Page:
Mickelson the crowd’s favourite at US Open
Phil Mickelson is undoubtedly the fan’s favourite to win an elusive first title at the 109th US Open.
The 39-year-old American’s wife was diagnosed with breast cancer in early May and has since received floods of messages of support from the golfing community.
World number one Tiger Woods was quick to support his compatriot, despite the pair having their differences in the past. Woods lost his father to prostate cancer in 2006 after battling with the illness for eight years.
“Myself and everyone out here hopes that she gets well and she’s back out here as soon as she can,” said Woods.
“I couldn’t imagine dealing with what he has to deal with on a daily basis. And hats off to how he’s handled it because certainly it’s so hard to do.”
Indeed Mickelson, nicknamed “lefty” for his left-handed swing, delayed his arrival at the Bethpage Bleth to spend time with his wife.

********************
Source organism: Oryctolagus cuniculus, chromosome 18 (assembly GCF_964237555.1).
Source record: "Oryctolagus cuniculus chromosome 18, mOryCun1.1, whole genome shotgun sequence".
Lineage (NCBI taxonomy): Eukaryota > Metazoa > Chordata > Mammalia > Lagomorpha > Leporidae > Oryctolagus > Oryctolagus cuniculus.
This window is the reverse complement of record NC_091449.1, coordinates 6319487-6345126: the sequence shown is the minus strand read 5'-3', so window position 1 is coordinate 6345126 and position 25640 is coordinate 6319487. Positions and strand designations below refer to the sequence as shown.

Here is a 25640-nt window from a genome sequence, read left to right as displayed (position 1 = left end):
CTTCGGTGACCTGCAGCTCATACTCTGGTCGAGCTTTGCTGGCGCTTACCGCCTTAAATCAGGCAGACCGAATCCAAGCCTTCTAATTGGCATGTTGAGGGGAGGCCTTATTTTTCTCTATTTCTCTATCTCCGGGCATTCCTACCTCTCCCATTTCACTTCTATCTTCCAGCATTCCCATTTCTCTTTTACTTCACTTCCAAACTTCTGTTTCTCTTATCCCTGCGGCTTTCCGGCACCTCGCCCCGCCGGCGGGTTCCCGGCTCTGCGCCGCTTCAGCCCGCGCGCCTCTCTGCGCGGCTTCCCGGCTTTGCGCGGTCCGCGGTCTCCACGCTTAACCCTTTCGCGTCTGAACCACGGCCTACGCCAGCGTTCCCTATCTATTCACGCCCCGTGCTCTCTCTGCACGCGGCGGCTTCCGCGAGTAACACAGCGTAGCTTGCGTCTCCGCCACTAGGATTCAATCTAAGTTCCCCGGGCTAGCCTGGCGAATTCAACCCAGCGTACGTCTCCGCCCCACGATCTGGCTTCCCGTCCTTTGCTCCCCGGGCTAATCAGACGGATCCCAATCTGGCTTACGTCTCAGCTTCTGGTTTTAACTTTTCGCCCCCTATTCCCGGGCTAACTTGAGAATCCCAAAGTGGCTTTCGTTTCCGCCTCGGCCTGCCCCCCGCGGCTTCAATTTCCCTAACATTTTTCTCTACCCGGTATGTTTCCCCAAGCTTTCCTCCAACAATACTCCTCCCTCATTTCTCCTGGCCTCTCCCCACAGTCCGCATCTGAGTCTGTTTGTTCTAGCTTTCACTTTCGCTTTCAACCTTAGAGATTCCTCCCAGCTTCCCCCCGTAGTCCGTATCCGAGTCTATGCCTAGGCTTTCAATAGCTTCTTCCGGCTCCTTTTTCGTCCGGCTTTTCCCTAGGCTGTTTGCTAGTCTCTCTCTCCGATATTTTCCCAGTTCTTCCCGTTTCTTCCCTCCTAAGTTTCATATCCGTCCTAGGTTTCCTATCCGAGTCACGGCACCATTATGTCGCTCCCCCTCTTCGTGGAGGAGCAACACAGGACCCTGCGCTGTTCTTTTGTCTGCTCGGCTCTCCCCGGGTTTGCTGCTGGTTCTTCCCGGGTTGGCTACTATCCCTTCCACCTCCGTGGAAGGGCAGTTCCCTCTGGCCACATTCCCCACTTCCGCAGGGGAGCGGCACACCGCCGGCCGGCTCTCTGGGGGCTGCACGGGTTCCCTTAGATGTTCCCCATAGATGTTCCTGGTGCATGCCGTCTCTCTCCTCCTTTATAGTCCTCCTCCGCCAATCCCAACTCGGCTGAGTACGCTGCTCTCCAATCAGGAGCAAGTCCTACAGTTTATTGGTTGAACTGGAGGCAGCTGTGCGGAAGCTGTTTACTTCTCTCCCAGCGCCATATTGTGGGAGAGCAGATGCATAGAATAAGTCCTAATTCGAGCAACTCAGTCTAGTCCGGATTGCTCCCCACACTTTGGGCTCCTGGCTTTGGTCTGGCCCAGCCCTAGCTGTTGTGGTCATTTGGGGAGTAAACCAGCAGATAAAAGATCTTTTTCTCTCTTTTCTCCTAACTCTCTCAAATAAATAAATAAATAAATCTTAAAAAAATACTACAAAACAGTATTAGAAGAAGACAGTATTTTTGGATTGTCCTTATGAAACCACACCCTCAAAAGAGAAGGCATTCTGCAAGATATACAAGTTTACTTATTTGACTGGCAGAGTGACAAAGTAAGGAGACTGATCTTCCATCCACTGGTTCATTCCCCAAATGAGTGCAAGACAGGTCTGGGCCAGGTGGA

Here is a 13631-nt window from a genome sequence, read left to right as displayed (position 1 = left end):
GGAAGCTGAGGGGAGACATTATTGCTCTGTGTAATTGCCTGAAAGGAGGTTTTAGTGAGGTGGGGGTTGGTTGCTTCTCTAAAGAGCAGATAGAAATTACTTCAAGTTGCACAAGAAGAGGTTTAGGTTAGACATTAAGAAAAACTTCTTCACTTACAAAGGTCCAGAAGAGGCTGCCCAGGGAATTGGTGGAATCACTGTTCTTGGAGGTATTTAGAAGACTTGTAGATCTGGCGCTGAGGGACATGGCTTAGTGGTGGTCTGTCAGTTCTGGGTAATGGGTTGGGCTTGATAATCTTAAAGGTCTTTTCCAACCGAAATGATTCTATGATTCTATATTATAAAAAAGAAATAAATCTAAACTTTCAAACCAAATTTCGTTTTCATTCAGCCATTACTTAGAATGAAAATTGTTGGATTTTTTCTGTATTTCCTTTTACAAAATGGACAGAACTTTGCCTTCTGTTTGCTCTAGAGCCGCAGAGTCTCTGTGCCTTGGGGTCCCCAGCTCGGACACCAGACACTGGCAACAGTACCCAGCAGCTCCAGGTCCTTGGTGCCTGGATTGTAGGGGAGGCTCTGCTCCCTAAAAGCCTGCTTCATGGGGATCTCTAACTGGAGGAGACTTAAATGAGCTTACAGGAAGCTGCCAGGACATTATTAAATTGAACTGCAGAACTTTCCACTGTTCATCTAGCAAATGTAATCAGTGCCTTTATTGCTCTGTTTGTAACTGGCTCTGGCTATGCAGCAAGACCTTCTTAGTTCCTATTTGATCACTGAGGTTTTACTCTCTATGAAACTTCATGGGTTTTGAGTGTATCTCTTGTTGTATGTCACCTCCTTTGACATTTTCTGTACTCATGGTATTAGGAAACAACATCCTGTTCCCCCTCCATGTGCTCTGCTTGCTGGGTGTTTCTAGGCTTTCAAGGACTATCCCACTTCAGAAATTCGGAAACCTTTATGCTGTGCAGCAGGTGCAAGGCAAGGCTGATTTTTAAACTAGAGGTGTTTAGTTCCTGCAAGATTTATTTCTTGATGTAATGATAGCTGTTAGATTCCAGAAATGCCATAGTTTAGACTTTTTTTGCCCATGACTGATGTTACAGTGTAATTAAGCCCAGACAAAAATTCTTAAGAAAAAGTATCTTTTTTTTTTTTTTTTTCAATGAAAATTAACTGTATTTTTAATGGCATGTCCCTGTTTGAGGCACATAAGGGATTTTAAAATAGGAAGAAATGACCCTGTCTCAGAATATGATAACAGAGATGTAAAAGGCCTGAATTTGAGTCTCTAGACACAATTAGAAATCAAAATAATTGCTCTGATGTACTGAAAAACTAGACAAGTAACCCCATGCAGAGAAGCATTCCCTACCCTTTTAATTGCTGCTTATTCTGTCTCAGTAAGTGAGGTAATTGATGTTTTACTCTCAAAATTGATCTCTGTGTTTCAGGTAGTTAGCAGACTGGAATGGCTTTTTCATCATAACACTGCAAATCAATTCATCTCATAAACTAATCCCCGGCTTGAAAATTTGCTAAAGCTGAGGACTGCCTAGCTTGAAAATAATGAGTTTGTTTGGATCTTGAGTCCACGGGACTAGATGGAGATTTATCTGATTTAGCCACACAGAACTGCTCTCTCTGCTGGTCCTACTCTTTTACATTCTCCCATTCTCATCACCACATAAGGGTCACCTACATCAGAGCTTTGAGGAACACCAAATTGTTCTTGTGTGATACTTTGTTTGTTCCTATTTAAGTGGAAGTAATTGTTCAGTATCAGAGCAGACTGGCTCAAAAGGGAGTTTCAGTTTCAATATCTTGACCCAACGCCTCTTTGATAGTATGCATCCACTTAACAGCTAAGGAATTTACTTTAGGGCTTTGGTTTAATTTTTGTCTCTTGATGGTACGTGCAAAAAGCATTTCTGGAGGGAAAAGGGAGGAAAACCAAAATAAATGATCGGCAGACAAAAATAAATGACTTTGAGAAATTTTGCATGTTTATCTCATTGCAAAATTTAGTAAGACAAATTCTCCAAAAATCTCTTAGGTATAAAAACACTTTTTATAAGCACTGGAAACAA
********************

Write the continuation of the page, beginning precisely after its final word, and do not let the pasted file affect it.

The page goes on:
The 39-year-old took time off away from golf to be by his wife’s side, but he returned to competition last week in preparation for the US Open, finishing 59th at the St. Jude classic.
Darren Clarke is another golfer who has offered his support to Mickelson, having experienced tragedy in 2006 when his wife passed away. Losing his wife to breast cancer, it emerged that he has been in touch with the popular American.
He relayed his conversation with Mickelson to the media: “We had a good conversation about various things. He’s a good friend.”
“It’s very sad news but it’s early stages so we all hope the tests and everything else go as well as we wish.”
Mickelson himself has spoken about the difficulty of dealing with such a sensitive issue in the public eye. There is no escape for his family with constant reminders of the pain they are going through.
Without doubt, throughout the weekend, he will be under scrutiny to see how he copes with the grief as he makes his away around the 18 holes of the course.
Obviously he will have a form of motivation in attempting to claim his first US Open title: the motivation to win it for his wife.
“Amy’s left me a number of little notes, texts, cards, hints that she would like to have a silver trophy in her hospital room so I’m going to try to accommodate that,” he said.
“I’ve actually been hitting the ball better than I have in a long time and possibly ever.”